Thanks for all your responses! I've (finally!) been able to make a decision and will buy the low end one with the AG screen. I've found a local shop who sells ram-memory at really cheap prices, so i will upgrade it afterwards.

For the ssd, it would be nice to have but since my budget is limited i'll hold off on that one. The computer i'm using now (MBP 2007) can't even open chrome decently so i guess a new one will already make a lot of difference. With or without ssd. :)
 

rebelmac

macrumors member
Jan 11, 2010
41
0
My low-end, hi-res anti-glare just came in. I upgraded the RAM to 8GB with Crucial which was $46 and a Crucial M4 SSD. You won't be disappointed with the low end. It's fast and the anti-glare screen is top notch. I have good eyesight and the hi-res is a nice addition.

If you can swing it, you might consider a smaller SSD to install Lion and your applications on. Then keep your files on the HDD that comes with your system. The SSD really makes a difference.
 

Lisa89

macrumors newbie
Original poster
Jan 30, 2012
26
0
My low-end, hi-res anti-glare just came in. I upgraded the RAM to 8GB with Crucial which was $46 and a Crucial M4 SSD. You won't be disappointed with the low end. It's fast and the anti-glare screen is top notch. I have good eyesight and the hi-res is a nice addition.

If you can swing it, you might consider a smaller SSD to install Lion and your applications on. Then keep your files on the HDD that comes with your system. The SSD really makes a difference.
I'm thinking about replacing my superdrive with an extra SSD. Now, I have a 120Gig harddrive, but i find it annoying that most of my 'extra' files are on my external device. I don't use my superdrive much anyways... Some extra harddrive in the laptop would be nice. But i'll have to do some research if i don't void my warranty. And get some extra money together :eek:

I'm so looking forward of getting my new MBP! It will be a killer laptop :D Nice, after all that waiting... thinking... waiting...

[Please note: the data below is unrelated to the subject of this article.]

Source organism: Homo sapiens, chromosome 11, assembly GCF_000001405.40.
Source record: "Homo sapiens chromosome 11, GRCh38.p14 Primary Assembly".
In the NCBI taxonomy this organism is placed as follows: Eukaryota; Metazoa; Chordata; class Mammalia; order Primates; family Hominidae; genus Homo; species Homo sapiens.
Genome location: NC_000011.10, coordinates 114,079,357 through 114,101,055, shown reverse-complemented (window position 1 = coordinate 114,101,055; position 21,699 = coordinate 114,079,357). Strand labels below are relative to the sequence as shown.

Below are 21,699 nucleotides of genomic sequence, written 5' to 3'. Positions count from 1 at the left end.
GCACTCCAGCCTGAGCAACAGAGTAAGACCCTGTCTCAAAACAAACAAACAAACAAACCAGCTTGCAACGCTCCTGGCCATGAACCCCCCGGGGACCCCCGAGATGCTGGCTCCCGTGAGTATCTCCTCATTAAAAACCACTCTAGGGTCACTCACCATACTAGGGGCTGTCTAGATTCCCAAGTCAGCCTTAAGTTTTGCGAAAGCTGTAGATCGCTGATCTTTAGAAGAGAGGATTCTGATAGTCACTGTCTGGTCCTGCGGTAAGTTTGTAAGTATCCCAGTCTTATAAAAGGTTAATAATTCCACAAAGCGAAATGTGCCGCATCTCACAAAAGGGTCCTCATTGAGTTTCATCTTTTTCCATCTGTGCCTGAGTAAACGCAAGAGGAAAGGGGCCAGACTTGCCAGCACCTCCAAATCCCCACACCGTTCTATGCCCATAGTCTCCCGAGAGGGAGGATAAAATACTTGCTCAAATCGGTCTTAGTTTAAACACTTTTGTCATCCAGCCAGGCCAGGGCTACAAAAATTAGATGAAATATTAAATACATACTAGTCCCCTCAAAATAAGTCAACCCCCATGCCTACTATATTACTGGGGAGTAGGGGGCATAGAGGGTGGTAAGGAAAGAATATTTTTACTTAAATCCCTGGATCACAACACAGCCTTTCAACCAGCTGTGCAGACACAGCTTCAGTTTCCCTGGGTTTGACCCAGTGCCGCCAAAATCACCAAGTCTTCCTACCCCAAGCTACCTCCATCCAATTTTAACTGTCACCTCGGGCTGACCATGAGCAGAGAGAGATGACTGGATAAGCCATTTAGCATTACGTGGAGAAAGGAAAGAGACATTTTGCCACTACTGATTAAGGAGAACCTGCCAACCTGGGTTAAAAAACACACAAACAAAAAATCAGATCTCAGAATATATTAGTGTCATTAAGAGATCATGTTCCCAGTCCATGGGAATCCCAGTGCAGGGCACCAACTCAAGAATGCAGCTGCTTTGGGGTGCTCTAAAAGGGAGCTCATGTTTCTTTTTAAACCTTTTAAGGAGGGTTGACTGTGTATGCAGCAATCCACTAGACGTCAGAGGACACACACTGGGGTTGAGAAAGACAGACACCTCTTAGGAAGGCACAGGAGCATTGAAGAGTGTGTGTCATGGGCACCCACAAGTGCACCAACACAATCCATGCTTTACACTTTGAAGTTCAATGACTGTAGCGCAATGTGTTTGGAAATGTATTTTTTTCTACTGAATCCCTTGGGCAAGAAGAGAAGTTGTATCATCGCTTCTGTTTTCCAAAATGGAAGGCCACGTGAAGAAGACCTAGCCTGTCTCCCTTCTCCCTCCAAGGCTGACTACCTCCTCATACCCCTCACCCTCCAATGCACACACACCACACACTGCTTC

KipCoon

macrumors regular
Aug 23, 2000
141
0
ATL
I pondered the same and in the end, I got the low end, (just picked up today) with the anti glare high rez display and I bought a 8gb Crucial kit on amazon for $39. I was going to get the high rez display no matter what so I opted to spend that extra $300 on a good 256gb SSD instead of a slightly more powerful cpu and gpu.



Go with your first option, you will be happier with that display.
 

Naimfan

Suspended
Jan 15, 2003
4,669
2,013
I'm thinking about replacing my superdrive with an extra SSD. Now, I have a 120Gig harddrive, but i find it annoying that most of my 'extra' files are on my external device. I don't use my superdrive much anyways... Some extra harddrive in the laptop would be nice. But i'll have to do some research if i don't void my warranty. And get some extra money together :eek:
You do void the warranty by removing/replacing the optical drive, as it is not a user-serviceable part.

If you have a problem, you can re-install the optical drive, but it's a bit of a nuisance. Just get something like the 750 GB/7200 RPM Hitachi (or other favorite drive maker) and run with it.
 

calderone

macrumors 68040
Aug 28, 2009
3,721
172
Seattle
You do void the warranty by removing/replacing the optical drive, as it is not a user-serviceable part.

If you have a problem, you can re-install the optical drive, but it's a bit of a nuisance. Just get something like the 750 GB/7200 RPM Hitachi (or other favorite drive maker) and run with it.
The warranty is not voided.
 

Naimfan

Suspended
Jan 15, 2003
4,669
2,013
The warranty is not voided.
Yes, it is.

The optical drive is not a user-serviceable part, and if you bother to read the warranty, any service or modification of a non user-serviceable part by unauthorized personnel voids the warranty.